Ken Lee’s result that high med spending states tend to have more cancer deaths inspired me to look up the med lit on cancer screening. I turned to Cochrane Reviews, high quality med lit reviews. Here are the reviews I found on cancer screening:
I know many believe the pap test is the most effective screening test in history. I can't agree...There are no RCT's for pap testing and also, this was always a rare cancer, in decline before screening started and those factors are still having an effect on the incidence and death rate. Dr Gilbert Welch points out things like better hygiene and less sexually transmitted disease in his book, "Over-diagnosed". I'd add more hysterectomies (1 in 3 US women will have one by age 60!), fewer women smoking, better condoms etc...It's true that stomach cancer has also fallen by a similar or greater margin with no screening at all, yet you can bet if there was a screening test, they'd be grabbing the credit.
The thing that writes off cervical screening for me: vast over-detection and potentially harmful over-treatment. I also hate the way cancer screening is regarded as compulsory for women, elective for men. Women don't get balanced and complete information and our legal right to give informed consent for cancer screening is dismissed...in the States and Canada women are routinely coerced into cancer screening and often, over-screening and reckless screening. (screening women not yet sexually active from age 21) I know American doctors refuse women birth control pills, HRT, migraine meds and even all medical care until they agree, to not only cancer screening, but completely unnecessary and potentially harmful breast and gyn exams. (these exams are not recommended in asymptomatic women here and in many other countries)There is a double standard in cancer screening.
In Australia we also over-screen (not as badly as the States) and there is zero respect for informed consent (for women) - our GP's even receive an UNDISCLOSED target payment for pap testing (about to be raised to 65% of eligible patients)...this is unethical as it creates a potential conflict of interest. These payments were recently changed in the UK, thanks to the work of some amazing advocates for informed consent for women.
Here we screen women from 18 (sometimes earlier) knowing this is of no benefit, but exposes these women to harm and great worry.
"No country in the world has shown a reduction in the incidence of or the mortality from cervical cancer in women under 30, irrespective of cervical screening. Many countries do not perform cervical screening on women under 30"..."Cervical cancer screening" a handout for doctors (not women!) in "Australian Doctor" 2006 by Assoc Prof Margaret Davy and Dr Shorne.Still we continue to test young women....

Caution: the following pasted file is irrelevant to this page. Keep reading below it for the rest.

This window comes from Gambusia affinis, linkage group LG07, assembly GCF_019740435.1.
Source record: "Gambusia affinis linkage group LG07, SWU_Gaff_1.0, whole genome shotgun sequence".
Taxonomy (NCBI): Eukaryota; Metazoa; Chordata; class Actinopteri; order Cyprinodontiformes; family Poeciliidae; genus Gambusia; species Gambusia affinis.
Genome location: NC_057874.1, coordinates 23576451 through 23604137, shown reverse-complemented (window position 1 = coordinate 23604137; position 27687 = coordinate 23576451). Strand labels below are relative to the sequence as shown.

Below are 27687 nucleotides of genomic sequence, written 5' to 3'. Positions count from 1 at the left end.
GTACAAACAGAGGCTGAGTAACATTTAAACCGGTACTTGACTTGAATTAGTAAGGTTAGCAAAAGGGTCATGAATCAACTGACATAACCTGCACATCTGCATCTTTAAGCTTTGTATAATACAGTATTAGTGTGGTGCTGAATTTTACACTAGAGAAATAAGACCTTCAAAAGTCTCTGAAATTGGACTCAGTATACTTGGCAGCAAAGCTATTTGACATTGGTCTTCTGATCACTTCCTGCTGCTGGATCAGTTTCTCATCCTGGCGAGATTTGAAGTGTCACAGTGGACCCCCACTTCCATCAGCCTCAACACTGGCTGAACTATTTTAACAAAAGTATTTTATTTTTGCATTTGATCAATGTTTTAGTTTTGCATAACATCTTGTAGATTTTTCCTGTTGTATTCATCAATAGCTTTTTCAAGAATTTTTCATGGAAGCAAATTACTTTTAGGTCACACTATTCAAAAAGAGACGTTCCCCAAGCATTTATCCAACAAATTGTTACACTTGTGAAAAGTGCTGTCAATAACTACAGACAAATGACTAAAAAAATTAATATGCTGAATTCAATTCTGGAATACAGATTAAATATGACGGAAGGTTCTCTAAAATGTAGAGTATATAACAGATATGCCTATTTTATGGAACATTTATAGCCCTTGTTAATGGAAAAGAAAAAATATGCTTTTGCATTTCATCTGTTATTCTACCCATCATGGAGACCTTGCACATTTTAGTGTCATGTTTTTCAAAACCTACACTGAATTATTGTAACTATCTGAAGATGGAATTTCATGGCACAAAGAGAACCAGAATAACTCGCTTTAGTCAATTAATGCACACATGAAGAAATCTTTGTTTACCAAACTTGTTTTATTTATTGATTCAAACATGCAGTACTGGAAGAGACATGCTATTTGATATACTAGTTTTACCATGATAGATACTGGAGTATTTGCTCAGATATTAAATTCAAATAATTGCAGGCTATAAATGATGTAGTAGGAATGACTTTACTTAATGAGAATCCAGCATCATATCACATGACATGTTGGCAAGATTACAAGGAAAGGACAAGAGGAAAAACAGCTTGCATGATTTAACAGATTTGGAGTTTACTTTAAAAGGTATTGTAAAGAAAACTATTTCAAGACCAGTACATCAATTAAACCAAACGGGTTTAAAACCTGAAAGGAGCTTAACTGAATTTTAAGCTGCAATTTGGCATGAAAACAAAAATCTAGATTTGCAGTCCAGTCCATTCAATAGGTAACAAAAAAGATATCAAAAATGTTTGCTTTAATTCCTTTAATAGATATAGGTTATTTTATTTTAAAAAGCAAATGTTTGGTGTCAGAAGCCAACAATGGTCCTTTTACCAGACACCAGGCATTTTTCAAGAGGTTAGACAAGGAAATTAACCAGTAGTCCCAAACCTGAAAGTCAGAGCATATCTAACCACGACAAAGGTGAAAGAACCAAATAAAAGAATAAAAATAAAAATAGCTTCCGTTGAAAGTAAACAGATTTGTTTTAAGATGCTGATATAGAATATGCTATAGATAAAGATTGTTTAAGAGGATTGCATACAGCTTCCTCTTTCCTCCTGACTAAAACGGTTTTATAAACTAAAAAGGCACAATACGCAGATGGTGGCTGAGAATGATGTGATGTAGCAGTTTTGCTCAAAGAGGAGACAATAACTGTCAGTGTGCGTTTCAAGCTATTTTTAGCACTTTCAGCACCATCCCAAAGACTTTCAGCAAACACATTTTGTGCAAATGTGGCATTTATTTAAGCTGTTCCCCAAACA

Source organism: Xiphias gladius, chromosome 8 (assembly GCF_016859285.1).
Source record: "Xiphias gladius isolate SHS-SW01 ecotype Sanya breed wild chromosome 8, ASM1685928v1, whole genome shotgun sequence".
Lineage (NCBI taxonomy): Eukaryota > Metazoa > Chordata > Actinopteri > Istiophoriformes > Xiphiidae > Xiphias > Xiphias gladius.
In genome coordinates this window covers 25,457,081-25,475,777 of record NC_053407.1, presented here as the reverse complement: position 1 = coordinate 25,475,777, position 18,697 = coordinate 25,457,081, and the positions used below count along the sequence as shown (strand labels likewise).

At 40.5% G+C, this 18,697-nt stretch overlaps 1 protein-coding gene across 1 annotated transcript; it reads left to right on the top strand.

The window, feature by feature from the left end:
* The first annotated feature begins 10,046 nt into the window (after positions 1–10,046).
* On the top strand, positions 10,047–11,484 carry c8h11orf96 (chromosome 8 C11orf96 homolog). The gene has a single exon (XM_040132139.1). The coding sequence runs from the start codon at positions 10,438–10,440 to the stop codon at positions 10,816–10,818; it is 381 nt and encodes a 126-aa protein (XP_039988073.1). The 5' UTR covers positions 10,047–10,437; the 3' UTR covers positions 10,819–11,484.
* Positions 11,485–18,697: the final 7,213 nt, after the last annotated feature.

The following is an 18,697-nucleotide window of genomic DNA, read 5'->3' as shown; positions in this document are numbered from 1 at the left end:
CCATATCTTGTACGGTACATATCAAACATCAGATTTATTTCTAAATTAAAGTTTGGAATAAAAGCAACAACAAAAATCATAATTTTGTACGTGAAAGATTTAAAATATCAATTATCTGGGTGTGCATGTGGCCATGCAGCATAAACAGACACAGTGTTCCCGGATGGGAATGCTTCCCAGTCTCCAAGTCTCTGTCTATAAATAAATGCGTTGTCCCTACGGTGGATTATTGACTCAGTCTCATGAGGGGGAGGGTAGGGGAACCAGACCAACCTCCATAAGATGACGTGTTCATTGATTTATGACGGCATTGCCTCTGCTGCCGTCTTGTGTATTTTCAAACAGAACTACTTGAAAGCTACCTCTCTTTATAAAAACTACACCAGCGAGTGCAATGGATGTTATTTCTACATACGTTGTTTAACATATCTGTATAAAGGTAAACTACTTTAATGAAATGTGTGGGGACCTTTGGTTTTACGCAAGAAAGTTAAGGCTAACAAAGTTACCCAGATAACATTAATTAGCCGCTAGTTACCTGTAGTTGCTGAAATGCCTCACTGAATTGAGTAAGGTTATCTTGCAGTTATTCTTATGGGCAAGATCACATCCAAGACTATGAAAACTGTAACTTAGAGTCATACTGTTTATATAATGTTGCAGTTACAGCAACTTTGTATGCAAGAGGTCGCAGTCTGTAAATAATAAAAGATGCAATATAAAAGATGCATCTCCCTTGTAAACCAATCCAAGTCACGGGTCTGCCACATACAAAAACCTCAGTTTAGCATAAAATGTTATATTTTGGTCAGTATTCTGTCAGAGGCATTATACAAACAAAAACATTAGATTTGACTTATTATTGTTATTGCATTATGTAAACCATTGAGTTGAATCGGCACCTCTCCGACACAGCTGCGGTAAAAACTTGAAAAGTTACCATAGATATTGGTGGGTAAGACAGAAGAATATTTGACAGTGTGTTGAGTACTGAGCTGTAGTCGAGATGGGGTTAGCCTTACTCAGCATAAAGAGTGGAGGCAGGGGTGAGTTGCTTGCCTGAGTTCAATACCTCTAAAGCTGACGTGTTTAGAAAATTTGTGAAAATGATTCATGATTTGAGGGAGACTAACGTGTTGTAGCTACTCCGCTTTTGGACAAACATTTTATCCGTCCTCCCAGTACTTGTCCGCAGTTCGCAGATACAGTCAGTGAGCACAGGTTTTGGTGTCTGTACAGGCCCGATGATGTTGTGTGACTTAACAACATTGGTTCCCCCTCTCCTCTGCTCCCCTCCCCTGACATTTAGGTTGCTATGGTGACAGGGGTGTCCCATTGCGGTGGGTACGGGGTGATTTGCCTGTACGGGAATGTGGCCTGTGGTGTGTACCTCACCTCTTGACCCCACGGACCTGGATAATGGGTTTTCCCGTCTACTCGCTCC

Finland has the lowest rates of cc in the world and sends the fewest women for colposcopy/biopsies (fewer false positives) - they offer 5 to 7 tests, 5 yearly from age 30. (even this schedule sends 35%-55% at some stage for follow-up)Australia often boasts about having the lowest mortality rate in the world, but we keep our shameful over-detection and over-treatment rates under wraps. This low rate is achieved at a terrible cost paid by the healthy population of women - the more than 99% who'd never have an issue with this cancer and all with no informed consent.
Dr Angela Raffle, UK screening expert showed that 1 in 3 pap tests will be "abnormal" in women under 25 - false positives caused by normal changes in the maturing cervix and from harmless and transient infections. Cervical cancer is rare, very rare before 30 and screening doesn't change the incidence or death rate in young women anyway.It is unethical to test women under 30 and definitely before 25 and to test any woman without informed consent.
We also test 2 yearly and this means lots of false positives for no additional benefit - it's over-screening.77% is the lifetime risk of referral for colposcopy and usually some sort of biopsy to cover a 0.65% lifetime risk of cervical cancer. Take out false negative cases and considering other factors are affecting the incidence and death rate - fewer than 0.45% of women are helped (assuming any woman is helped) The States it's even higher - lifetime risk of referral - 95%...(DeMay article at Dr Sherman's site)This amount of over-detection and over-treatment IMO, makes this testing unsuitable for population screening. I don't believe it would be approved today.Now we have a program that is highly lucrative, very political and highly emotive....it helps few and harms (to some degree) many....Some women end up worse off after unnecessary biopsies and procedures like LEEP - cervical stenosis, (infertility, infections, endometriosis and may need surgery if the cervix is scarred shut) cervical incompetence - miscarriages, high risk pregnancy that may require cervical cerclage, more c-sections, premature babies and psych/psychosexual issues.No one seems to care about these women and there are lots of them - the entire focus is on screening and the incidence and death rates for this rare cancer.My own younger sister had a cone biopsy after a false positive pap test - a devastating experience.
It's the same with mammograms - we don't get honest and complete information and there is no respect for informed consent.Thankfully, the UK has some great people prepared to speak up and warn women of the risks. Professor Michael Baum, UK breast cancer surgeon gave another informative lecture at UCL recently, "Breast cancer screening: the inconvenient truths" - at the Medphyzz site.It's also possible to get to the facts behind cervical screening - Dr Joel Sherman's patient privacy site under women's privacy issues has lots of great references, including research by Angela Raffle. "1000 women need regular smears for 35 years to save one woman from cc" (BMJ:2003/4) plus over-detection and over-treatment rates.